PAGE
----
Biscayne blouse with sleeves

29 Oct

The biscayne blouse really has become my favuorite pattern – I have five of them now. But I knew that I’d need to add some sleeves  to turn in into a year round type of pattern. But I wasn’t sure exactly what type of sleeve. I knew what I didn’t want – nothing too big or anything with a serious cuff. I wanted something that would match the simple style of the blouse.

So when Colette released the Claudette pattern and I saw the  design of long fitted sleeves with a continuous lap placket and cuff  I knew I had found exactly what I wanted. I must admit to being rather indifferent to the rest of the dress pattern, but it was on sale  and exactly what I was looking for, so buying the PDF for $11 seemed reasonable enough.

The blouse itself came together easily enough and I’m particularly happy with my welt pocket – it’s my most accurate one yet! The only thing that slightly bugs me, is that I didn’t have any lightweight/fine interfacing and what I did have turned out to a little too heavy so the button placket is sticker than I’d have liked.

The sleeves worked out pretty good (I made size 8) which had 10 cm extra around the armhole so required a bit of gathering. Next time I think I’ll reduce the curve so there won’t be such an obvious gathering. I really like the narrow cuff band, but I’m not terribly impressed with the method for completing the sleeve placket. Obviously I’m not familiar with this method and I could do with some practice but the end results don’t seem too polished. That being said I plan to make myself a lot more of these!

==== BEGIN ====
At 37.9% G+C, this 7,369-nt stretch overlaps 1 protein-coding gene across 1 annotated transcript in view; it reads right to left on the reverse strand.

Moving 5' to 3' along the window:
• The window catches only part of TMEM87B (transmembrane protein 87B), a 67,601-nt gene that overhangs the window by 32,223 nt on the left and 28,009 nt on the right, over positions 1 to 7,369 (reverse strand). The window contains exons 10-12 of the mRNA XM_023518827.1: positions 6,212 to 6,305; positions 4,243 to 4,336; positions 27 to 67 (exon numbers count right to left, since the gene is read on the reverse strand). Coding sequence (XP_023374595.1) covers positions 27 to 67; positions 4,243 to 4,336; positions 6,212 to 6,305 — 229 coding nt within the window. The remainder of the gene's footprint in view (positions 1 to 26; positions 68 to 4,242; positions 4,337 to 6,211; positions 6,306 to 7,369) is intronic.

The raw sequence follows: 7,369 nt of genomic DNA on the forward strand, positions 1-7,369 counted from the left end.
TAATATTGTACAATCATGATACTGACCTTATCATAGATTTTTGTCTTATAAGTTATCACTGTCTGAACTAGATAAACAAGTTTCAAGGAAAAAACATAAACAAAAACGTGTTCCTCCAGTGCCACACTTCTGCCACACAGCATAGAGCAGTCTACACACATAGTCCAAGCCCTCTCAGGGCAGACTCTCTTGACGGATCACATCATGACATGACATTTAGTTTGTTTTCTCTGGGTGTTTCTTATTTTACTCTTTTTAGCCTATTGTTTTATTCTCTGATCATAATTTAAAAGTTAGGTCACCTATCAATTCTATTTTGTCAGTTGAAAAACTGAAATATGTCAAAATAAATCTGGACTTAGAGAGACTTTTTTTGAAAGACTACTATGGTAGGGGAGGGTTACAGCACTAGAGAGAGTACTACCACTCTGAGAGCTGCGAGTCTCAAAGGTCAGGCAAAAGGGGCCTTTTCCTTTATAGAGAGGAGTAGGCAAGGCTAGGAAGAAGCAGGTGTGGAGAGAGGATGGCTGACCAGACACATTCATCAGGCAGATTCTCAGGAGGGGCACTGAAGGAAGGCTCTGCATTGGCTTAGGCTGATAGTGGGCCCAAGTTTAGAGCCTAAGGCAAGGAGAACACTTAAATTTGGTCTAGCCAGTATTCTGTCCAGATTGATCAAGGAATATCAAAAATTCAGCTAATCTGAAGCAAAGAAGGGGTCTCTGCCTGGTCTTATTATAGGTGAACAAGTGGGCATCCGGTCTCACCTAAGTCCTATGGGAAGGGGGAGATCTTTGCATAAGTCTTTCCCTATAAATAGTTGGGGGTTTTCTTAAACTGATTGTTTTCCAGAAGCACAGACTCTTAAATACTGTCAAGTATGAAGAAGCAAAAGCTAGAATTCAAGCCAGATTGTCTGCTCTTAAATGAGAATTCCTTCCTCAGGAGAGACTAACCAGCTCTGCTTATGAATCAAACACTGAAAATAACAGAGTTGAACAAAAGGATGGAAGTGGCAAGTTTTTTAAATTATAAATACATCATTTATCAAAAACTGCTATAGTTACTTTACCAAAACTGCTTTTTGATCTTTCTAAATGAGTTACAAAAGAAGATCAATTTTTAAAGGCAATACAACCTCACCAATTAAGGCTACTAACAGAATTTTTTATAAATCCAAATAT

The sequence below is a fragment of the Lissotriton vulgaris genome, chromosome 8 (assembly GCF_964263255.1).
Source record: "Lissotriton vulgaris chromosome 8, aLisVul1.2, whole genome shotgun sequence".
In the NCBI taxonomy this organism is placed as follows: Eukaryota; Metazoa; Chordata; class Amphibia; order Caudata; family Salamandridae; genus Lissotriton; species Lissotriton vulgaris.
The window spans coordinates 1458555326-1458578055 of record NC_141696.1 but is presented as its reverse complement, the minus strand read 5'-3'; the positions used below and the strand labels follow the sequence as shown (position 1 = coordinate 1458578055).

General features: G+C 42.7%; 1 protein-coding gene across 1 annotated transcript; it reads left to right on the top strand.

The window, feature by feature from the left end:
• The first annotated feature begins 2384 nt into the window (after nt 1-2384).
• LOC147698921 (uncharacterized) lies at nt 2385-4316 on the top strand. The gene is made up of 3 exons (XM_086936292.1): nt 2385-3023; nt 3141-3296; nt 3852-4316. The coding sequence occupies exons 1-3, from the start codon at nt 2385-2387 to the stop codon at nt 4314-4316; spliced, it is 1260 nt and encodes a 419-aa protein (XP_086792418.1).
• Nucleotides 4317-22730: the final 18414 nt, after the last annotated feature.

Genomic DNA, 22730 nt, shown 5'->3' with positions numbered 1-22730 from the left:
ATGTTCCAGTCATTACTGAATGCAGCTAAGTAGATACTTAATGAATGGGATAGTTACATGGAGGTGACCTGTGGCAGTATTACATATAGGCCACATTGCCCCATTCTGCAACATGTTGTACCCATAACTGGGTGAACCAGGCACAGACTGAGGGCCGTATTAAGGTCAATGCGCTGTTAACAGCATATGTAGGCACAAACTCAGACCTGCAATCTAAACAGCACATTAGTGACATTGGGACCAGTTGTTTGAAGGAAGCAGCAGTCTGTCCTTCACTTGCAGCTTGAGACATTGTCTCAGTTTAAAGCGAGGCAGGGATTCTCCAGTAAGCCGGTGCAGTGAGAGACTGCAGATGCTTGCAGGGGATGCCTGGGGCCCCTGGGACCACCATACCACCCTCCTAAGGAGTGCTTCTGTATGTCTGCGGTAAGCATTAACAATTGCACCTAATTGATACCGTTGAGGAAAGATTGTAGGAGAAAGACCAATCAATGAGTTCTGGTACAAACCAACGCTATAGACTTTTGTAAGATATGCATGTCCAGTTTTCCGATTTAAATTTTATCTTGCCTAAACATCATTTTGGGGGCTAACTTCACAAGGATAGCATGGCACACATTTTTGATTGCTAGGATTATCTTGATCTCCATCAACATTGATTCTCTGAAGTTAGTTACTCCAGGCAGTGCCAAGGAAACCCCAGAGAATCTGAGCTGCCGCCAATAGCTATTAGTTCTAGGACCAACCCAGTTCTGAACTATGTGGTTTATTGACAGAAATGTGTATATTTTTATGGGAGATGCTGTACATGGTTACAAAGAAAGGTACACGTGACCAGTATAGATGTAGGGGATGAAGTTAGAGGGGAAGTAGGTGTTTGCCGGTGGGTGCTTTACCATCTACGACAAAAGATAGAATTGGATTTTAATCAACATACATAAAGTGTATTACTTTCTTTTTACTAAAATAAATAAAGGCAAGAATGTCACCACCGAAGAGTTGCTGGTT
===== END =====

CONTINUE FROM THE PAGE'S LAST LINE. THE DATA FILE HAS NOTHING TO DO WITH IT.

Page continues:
A cosy new shirt

19 Oct

A few weeks ago I made several muslin of Burda 7136 in my first proper attempt at a full bust adjustment. After four attempts I got what I thought was just the right fit: grading between size 10 for the shoulders down to 12 for the waist – plus 1.5″ FBA. And so last weekend I started on my newest shirt.

I bought this brushed cotton from RayStitch two years ago as in the winter there is nothing I love more than a cosy shirt and my timing this year is perfect!  And I got the 8 buttons at a shop in Edinburgh last year when visiting my BFF. But alas when I was buying the buttons I didn’t know what pattern I’d use and for this one each sleeve would require a whopping 6 buttons!  So I’ve forgone the top button at the front (I never do shirts up all the way anyway) and only use one button on the cuff. Note to self: don’t skip the extra buttons on the cuff and sleeve vent as it does gape a wee bit